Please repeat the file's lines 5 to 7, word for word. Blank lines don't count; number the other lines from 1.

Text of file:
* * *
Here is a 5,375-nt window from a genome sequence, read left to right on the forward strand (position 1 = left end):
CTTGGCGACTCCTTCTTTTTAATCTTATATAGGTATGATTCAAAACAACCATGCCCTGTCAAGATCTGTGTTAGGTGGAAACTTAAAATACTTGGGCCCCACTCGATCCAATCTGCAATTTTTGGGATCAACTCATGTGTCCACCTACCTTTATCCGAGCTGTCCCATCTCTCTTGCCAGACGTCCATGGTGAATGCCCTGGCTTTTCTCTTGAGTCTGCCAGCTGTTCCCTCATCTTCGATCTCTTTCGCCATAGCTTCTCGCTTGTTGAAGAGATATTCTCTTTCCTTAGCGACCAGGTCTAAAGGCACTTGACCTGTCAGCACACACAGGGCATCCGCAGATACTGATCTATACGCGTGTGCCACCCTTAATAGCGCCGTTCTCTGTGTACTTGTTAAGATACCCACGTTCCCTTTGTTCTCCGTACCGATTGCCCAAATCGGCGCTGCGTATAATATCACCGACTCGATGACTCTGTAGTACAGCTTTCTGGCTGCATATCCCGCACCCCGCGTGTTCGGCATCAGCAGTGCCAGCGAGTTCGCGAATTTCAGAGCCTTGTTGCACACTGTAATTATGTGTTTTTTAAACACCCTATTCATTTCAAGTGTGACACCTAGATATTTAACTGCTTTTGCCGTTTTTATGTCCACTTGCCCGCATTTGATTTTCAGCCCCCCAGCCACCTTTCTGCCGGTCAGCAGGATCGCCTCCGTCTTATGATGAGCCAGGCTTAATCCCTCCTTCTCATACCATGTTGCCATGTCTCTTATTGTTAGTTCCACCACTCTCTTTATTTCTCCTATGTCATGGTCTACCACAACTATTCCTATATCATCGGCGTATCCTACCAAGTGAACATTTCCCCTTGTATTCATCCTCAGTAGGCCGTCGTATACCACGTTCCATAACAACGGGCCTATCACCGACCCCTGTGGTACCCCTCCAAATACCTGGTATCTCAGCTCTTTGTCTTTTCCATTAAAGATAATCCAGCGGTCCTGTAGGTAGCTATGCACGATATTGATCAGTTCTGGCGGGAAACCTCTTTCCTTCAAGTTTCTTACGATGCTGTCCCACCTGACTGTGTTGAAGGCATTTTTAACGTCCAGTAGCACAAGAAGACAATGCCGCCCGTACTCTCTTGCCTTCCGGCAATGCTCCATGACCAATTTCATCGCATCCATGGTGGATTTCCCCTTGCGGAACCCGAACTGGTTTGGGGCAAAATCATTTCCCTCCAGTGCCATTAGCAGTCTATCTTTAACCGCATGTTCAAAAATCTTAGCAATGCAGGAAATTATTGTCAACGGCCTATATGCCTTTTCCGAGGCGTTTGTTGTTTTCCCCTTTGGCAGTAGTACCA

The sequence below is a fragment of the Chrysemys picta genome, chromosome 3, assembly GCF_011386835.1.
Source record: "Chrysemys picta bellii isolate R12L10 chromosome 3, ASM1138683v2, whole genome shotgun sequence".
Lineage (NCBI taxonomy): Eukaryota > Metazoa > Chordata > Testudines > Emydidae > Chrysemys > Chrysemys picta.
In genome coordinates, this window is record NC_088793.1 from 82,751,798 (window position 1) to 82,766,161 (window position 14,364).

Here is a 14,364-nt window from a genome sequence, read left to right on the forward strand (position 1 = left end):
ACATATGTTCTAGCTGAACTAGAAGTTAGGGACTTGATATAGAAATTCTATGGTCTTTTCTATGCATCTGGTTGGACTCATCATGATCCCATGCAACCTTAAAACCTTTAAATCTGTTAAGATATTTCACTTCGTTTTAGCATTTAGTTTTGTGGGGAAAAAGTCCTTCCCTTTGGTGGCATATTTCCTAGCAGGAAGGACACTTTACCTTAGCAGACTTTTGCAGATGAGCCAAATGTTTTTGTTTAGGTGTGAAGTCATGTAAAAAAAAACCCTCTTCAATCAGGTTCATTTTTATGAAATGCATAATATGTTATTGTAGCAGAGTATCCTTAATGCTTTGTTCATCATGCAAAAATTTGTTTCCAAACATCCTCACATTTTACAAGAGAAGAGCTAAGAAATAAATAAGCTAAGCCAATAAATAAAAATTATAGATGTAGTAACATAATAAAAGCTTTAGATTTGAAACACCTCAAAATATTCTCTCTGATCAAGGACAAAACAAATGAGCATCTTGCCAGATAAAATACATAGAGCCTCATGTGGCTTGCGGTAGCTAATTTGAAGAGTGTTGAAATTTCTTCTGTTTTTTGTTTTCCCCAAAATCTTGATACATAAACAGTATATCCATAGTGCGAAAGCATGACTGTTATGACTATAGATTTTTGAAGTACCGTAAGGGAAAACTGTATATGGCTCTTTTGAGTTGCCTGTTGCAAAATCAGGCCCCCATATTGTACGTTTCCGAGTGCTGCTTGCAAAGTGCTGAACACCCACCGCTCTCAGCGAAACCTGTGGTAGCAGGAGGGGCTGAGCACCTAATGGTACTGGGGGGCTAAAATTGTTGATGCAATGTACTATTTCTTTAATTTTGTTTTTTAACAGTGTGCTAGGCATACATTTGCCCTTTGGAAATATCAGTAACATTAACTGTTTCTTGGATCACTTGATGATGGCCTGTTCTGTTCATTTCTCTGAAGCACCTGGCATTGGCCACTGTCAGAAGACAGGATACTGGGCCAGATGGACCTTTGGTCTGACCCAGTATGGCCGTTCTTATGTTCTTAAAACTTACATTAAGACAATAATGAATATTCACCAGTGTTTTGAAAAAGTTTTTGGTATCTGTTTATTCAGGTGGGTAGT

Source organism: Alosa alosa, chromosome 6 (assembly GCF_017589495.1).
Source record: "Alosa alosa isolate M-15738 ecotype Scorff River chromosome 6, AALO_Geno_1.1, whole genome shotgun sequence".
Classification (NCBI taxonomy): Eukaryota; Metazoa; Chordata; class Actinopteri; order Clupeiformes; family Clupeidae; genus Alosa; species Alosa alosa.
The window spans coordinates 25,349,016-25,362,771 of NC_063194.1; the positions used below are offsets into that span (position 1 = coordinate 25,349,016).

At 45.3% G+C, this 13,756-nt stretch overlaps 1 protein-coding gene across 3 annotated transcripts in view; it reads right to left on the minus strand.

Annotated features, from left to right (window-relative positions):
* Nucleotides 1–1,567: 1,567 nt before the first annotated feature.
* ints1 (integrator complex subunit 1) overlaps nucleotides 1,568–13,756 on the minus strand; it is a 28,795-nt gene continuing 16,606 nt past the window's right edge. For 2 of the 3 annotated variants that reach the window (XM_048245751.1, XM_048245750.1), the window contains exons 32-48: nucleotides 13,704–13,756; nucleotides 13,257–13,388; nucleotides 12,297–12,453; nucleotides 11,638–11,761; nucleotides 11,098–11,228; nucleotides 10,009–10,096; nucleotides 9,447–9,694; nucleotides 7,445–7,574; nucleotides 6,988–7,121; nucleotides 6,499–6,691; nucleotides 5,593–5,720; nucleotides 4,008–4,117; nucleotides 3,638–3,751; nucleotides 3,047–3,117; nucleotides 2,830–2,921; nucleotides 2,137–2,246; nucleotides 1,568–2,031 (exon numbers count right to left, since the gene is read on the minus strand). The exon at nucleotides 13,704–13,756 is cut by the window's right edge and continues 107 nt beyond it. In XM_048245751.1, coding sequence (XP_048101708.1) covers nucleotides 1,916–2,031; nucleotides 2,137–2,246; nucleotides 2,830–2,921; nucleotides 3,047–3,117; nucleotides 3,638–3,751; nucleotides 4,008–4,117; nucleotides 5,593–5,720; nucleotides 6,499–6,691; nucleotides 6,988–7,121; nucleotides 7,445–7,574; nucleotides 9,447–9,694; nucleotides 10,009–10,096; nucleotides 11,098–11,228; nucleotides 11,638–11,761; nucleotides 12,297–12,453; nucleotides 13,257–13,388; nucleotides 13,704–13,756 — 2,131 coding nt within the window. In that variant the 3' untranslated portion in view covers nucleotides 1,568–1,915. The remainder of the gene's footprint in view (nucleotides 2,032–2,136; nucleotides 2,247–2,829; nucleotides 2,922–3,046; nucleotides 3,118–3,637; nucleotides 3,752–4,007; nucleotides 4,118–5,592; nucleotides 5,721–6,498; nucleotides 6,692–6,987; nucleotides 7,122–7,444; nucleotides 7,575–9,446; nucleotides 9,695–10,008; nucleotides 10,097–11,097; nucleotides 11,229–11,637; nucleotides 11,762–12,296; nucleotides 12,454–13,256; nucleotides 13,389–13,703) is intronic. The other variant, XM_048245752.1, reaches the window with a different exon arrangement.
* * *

Lineage (NCBI taxonomy): Eukaryota > Metazoa > Chordata > Testudines > Emydidae > Chrysemys > Chrysemys picta.
In genome coordinates, this window is record NC_088793.1 from 82,751,798 (window position 1) to 82,766,161 (window position 14,364).

Here is a 14,364-nt window from a genome sequence, read left to right on the forward strand (position 1 = left end):